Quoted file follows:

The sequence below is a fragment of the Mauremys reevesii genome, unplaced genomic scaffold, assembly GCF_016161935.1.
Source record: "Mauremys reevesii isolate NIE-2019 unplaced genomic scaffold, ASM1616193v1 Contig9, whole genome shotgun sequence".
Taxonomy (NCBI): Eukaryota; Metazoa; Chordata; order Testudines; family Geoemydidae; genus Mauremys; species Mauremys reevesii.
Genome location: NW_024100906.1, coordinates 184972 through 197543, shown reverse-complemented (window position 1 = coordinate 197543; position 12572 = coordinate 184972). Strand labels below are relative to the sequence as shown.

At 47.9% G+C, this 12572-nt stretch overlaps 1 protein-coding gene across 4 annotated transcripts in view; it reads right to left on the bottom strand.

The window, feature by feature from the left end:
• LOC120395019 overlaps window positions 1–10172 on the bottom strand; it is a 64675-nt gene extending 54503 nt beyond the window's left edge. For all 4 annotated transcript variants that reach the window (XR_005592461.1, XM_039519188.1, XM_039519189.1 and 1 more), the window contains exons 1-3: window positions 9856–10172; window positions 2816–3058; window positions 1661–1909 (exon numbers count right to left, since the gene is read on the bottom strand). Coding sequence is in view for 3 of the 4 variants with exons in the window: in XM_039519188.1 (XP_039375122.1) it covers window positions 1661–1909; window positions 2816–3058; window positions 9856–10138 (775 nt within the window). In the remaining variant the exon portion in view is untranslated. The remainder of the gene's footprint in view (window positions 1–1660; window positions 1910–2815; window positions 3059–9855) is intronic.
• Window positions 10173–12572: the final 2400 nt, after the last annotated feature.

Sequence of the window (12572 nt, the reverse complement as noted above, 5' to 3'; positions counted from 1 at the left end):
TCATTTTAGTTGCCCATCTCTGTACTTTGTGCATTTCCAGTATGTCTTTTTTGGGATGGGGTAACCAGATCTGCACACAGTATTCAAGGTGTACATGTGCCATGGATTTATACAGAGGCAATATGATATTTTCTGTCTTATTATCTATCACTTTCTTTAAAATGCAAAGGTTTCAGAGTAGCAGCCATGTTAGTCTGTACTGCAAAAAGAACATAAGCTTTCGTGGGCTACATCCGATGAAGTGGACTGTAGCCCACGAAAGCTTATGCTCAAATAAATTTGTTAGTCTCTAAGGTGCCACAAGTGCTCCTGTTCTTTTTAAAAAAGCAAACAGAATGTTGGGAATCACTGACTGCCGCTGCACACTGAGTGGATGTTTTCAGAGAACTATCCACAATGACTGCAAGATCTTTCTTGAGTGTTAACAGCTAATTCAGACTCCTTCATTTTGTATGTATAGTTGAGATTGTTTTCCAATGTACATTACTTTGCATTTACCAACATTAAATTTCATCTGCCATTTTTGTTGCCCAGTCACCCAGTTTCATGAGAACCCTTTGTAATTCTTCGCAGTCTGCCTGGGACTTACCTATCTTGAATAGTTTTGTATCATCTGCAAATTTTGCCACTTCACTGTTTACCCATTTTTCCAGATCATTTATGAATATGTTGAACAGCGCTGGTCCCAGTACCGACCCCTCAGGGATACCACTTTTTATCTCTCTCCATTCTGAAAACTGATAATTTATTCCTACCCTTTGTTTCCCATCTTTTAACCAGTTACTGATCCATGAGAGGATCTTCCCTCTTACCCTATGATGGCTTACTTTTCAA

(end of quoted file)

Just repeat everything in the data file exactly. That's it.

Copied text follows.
The sequence below is a fragment of the Mauremys reevesii genome, unplaced genomic scaffold, assembly GCF_016161935.1.
Source record: "Mauremys reevesii isolate NIE-2019 unplaced genomic scaffold, ASM1616193v1 Contig9, whole genome shotgun sequence".
Taxonomy (NCBI): Eukaryota; Metazoa; Chordata; order Testudines; family Geoemydidae; genus Mauremys; species Mauremys reevesii.
Genome location: NW_024100906.1, coordinates 184972 through 197543, shown reverse-complemented (window position 1 = coordinate 197543; position 12572 = coordinate 184972). Strand labels below are relative to the sequence as shown.

At 47.9% G+C, this 12572-nt stretch overlaps 1 protein-coding gene across 4 annotated transcripts in view; it reads right to left on the bottom strand.

The window, feature by feature from the left end:
• LOC120395019 overlaps window positions 1–10172 on the bottom strand; it is a 64675-nt gene extending 54503 nt beyond the window's left edge. For all 4 annotated transcript variants that reach the window (XR_005592461.1, XM_039519188.1, XM_039519189.1 and 1 more), the window contains exons 1-3: window positions 9856–10172; window positions 2816–3058; window positions 1661–1909 (exon numbers count right to left, since the gene is read on the bottom strand). Coding sequence is in view for 3 of the 4 variants with exons in the window: in XM_039519188.1 (XP_039375122.1) it covers window positions 1661–1909; window positions 2816–3058; window positions 9856–10138 (775 nt within the window). In the remaining variant the exon portion in view is untranslated. The remainder of the gene's footprint in view (window positions 1–1660; window positions 1910–2815; window positions 3059–9855) is intronic.
• Window positions 10173–12572: the final 2400 nt, after the last annotated feature.

Sequence of the window (12572 nt, the reverse complement as noted above, 5' to 3'; positions counted from 1 at the left end):
TCATTTTAGTTGCCCATCTCTGTACTTTGTGCATTTCCAGTATGTCTTTTTTGGGATGGGGTAACCAGATCTGCACACAGTATTCAAGGTGTACATGTGCCATGGATTTATACAGAGGCAATATGATATTTTCTGTCTTATTATCTATCACTTTCTTTAAAATGCAAAGGTTTCAGAGTAGCAGCCATGTTAGTCTGTACTGCAAAAAGAACATAAGCTTTCGTGGGCTACATCCGATGAAGTGGACTGTAGCCCACGAAAGCTTATGCTCAAATAAATTTGTTAGTCTCTAAGGTGCCACAAGTGCTCCTGTTCTTTTTAAAAAAGCAAACAGAATGTTGGGAATCACTGACTGCCGCTGCACACTGAGTGGATGTTTTCAGAGAACTATCCACAATGACTGCAAGATCTTTCTTGAGTGTTAACAGCTAATTCAGACTCCTTCATTTTGTATGTATAGTTGAGATTGTTTTCCAATGTACATTACTTTGCATTTACCAACATTAAATTTCATCTGCCATTTTTGTTGCCCAGTCACCCAGTTTCATGAGAACCCTTTGTAATTCTTCGCAGTCTGCCTGGGACTTACCTATCTTGAATAGTTTTGTATCATCTGCAAATTTTGCCACTTCACTGTTTACCCATTTTTCCAGATCATTTATGAATATGTTGAACAGCGCTGGTCCCAGTACCGACCCCTCAGGGATACCACTTTTTATCTCTCTCCATTCTGAAAACTGATAATTTATTCCTACCCTTTGTTTCCCATCTTTTAACCAGTTACTGATCCATGAGAGGATCTTCCCTCTTACCCTATGATGGCTTACTTTTCAA